More than 100 people attended today’s public hearing in Winterset over a county ordinance that would ban construction of wind turbines and solar panels for the next 27 months.
Madison County’s Board of Supervisors has indicated it will use that time to draft new zoning rules for the wind and solar industries. Aaron Price, chairman of the Madison County Board of Supervisors, opened the hearing by cautioning the crowd to keep things civil.
“Do not clap. Do not cheer. Do not make snide comments under your breath,” Price said. “We don’t need any of that.”
People from the Winterset area and others from as far away as Algona and Amana spoke. Some argued wind turbines are disturbing the landscape and causing rifts in families and among neighbors. Paul Ehm lives near Orient and he doesn’t like the noise or the flashing red lights on the five wind turbines operating nearby.
“We have neighbors I don’t talk to anymore. They don’t talk to me,” Ehm said. “That is a cost.”
Ehm wasn’t the only person from neighboring Adair County to air grievances at the Madison County hearing. Jodie Hoadley of Orient, a member of the Adair County Board of Supervisors, said by the end of this year there will be over 500 turbines in her county.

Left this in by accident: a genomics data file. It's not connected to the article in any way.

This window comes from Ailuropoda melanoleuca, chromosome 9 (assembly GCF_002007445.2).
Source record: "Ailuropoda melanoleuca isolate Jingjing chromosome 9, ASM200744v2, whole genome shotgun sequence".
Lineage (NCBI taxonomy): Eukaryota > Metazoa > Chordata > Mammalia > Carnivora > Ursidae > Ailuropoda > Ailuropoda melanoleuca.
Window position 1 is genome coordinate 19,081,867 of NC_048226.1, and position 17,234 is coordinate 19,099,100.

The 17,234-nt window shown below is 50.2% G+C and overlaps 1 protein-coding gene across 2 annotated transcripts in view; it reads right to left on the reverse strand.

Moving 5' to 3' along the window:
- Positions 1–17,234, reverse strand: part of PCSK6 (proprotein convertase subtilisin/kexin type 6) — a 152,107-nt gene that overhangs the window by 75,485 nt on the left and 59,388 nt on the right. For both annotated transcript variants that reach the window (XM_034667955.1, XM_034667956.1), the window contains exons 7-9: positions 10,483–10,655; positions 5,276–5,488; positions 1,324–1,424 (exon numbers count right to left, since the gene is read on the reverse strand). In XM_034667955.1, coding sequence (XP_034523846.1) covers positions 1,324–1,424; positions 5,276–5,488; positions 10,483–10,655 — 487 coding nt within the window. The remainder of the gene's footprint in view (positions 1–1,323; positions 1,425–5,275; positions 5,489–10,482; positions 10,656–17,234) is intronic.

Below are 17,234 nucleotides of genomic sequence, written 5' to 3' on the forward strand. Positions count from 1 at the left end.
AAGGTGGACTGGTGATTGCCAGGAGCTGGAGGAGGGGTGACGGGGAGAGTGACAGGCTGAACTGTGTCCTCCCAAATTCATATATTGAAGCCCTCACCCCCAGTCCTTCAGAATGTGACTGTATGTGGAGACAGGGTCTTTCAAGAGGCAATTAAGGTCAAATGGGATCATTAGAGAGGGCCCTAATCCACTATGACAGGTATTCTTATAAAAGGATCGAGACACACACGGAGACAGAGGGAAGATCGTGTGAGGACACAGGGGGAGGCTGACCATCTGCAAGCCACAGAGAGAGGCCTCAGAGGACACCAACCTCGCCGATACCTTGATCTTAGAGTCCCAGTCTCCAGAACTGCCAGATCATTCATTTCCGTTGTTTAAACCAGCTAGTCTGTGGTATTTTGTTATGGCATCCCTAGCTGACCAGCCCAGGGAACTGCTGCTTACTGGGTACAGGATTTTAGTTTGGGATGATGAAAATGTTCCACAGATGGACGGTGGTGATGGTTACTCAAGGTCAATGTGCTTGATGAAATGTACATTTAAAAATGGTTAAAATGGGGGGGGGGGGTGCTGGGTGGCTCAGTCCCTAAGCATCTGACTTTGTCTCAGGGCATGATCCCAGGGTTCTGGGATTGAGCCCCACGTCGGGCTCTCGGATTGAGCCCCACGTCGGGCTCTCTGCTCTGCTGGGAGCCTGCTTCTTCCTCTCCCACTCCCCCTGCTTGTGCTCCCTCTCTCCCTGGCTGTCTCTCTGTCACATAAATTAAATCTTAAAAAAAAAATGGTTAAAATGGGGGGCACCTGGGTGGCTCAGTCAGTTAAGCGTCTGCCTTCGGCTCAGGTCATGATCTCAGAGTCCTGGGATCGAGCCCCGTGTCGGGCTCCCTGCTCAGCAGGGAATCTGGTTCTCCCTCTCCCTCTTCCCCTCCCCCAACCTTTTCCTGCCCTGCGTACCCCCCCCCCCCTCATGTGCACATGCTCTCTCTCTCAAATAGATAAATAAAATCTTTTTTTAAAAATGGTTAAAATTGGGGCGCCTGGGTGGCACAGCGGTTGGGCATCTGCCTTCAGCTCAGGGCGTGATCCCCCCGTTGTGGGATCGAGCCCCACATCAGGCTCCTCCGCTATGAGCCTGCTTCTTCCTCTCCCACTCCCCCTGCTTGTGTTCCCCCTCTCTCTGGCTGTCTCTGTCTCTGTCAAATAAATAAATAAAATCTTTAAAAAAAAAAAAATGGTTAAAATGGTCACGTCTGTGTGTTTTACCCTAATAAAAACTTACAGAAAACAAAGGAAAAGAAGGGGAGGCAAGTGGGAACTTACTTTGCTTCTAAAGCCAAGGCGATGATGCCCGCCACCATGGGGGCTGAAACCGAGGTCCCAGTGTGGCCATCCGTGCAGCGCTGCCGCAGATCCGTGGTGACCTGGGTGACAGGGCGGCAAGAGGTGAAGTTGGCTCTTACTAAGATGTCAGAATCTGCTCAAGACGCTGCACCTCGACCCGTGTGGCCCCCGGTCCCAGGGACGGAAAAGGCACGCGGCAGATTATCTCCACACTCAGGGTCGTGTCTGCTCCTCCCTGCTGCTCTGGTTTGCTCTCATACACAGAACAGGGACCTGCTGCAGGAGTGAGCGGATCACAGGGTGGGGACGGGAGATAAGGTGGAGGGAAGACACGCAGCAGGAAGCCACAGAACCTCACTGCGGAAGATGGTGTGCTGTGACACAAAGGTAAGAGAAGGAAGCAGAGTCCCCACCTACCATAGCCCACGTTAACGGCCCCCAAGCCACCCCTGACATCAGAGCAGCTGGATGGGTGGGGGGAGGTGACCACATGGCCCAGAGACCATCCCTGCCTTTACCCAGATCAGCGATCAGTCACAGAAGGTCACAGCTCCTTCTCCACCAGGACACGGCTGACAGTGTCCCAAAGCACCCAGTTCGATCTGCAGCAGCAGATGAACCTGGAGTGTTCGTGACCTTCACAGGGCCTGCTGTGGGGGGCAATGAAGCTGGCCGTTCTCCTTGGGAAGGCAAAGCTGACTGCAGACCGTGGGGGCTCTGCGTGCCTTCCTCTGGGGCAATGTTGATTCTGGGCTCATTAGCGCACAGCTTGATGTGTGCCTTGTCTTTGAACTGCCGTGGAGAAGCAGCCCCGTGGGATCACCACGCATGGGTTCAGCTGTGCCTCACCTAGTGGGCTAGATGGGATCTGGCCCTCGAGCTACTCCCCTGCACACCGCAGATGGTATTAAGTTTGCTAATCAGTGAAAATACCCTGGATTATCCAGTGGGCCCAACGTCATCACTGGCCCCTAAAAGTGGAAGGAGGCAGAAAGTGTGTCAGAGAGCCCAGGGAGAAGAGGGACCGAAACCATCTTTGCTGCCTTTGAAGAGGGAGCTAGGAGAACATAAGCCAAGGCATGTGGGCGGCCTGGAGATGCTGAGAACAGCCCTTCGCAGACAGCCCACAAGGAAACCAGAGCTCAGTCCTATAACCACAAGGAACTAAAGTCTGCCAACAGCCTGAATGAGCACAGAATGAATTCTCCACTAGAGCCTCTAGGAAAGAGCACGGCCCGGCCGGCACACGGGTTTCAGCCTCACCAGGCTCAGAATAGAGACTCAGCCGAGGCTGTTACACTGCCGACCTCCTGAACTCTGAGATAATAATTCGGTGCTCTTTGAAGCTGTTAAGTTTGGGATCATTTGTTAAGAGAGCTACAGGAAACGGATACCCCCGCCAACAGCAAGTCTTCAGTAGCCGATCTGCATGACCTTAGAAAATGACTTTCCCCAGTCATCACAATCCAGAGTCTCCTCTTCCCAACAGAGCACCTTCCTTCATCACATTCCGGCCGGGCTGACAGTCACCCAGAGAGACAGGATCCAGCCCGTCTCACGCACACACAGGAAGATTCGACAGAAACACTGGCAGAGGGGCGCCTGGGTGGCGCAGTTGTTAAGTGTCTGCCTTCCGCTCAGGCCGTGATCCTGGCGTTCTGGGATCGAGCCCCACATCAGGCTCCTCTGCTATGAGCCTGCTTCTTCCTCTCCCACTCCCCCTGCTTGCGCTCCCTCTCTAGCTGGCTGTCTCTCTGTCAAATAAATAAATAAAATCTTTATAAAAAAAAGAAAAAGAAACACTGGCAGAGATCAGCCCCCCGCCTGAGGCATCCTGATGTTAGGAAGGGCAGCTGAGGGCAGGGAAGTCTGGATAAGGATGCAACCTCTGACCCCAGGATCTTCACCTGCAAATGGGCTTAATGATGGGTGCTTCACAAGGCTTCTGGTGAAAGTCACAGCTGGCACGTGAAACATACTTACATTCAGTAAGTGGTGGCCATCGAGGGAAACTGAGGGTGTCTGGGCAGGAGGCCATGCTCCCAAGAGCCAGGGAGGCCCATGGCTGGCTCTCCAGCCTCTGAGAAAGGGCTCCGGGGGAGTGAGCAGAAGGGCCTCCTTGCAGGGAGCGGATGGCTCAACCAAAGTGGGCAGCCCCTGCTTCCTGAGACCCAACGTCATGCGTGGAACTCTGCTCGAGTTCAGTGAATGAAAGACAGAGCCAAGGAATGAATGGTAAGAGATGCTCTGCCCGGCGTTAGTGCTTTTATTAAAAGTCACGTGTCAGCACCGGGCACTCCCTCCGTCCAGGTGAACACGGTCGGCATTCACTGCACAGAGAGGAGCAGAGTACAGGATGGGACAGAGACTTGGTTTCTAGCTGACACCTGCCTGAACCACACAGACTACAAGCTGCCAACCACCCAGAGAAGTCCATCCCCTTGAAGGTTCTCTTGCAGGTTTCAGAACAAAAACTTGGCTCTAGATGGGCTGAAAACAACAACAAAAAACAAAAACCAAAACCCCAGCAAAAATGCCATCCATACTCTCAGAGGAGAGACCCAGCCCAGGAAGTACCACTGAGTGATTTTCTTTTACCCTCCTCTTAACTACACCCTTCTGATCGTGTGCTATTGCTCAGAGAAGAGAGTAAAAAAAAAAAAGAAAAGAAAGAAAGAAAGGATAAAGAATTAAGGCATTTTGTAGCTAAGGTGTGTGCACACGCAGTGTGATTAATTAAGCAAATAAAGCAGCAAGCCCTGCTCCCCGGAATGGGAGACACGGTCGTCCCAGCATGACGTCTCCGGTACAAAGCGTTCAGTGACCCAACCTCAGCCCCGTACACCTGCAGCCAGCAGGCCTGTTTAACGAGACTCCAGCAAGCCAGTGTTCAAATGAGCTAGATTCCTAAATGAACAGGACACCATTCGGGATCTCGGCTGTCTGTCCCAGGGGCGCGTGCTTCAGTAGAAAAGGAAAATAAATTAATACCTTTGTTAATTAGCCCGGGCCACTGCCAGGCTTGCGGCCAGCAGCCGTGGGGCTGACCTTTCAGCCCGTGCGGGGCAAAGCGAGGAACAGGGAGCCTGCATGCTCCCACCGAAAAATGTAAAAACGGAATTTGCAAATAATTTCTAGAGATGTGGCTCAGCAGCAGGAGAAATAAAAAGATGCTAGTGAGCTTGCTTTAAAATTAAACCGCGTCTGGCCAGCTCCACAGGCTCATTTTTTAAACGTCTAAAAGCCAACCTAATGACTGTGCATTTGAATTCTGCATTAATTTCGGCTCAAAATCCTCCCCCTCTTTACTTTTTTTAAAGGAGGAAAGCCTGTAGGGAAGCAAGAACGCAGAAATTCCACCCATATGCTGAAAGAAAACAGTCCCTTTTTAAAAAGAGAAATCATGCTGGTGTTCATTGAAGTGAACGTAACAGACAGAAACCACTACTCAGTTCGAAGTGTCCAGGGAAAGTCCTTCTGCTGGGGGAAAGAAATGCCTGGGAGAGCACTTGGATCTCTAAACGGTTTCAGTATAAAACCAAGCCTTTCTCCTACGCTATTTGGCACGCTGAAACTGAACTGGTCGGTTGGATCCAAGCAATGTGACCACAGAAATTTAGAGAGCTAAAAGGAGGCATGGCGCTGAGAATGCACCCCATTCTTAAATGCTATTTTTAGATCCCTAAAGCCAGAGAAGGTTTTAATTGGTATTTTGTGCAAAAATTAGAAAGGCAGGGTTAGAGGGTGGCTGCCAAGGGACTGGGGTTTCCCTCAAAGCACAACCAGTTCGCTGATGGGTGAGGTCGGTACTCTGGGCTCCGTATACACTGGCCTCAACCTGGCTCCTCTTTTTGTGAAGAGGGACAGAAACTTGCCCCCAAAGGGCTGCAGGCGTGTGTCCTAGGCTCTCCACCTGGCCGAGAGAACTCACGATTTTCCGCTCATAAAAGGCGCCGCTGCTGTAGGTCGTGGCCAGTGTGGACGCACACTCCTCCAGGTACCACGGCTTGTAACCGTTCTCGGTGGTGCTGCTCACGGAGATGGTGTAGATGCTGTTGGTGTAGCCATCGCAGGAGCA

“This has caused a lot of relationship issues in the county between family members, neighbors, people in town,” Hoadley said. “People don’t speak that have been friends for years, neighbors for years. It’s tore families apart.”
Steve Shelley of Stuart, who’s also an Adair County Supervisor, has one tower on his farm and another is being erected. He urged officials in Madison County to speed up the process of drafting zoning rules for turbines.
“The moratorium, I hate to see you string it out there,” Shelley said. “If you can’t get it done in six months, I don’t know when you’ll possibly get it done.”
Allen Lang of Winterset was among the first to speak, arguing it was time to “take a step back” from continued wind development. He said the economic gains from the turbines already in the county are coming at a cost.
“It does now look different,” Lang said. “It does now sound different when we go into the countryside.”
Janalee Caviness of Adair County helps maintain a small group of wind turbines and she accused critics of new wind farms of having a “not in my backyard” mentality.
“Be fair about it and get real facts,” Caviness said to the Madison County Board of Supervisors. “Some of the stuff that’s out there is pretty wild.”
This was the first airing of the proposed Madison County moratorium and it could go into effect sometime in October. Residents near properties where permits for wind turbines have already been granted pleaded with Madison County officials to stop those projects as well as any new projects.
|Wind Watch relies entirely
on User Funding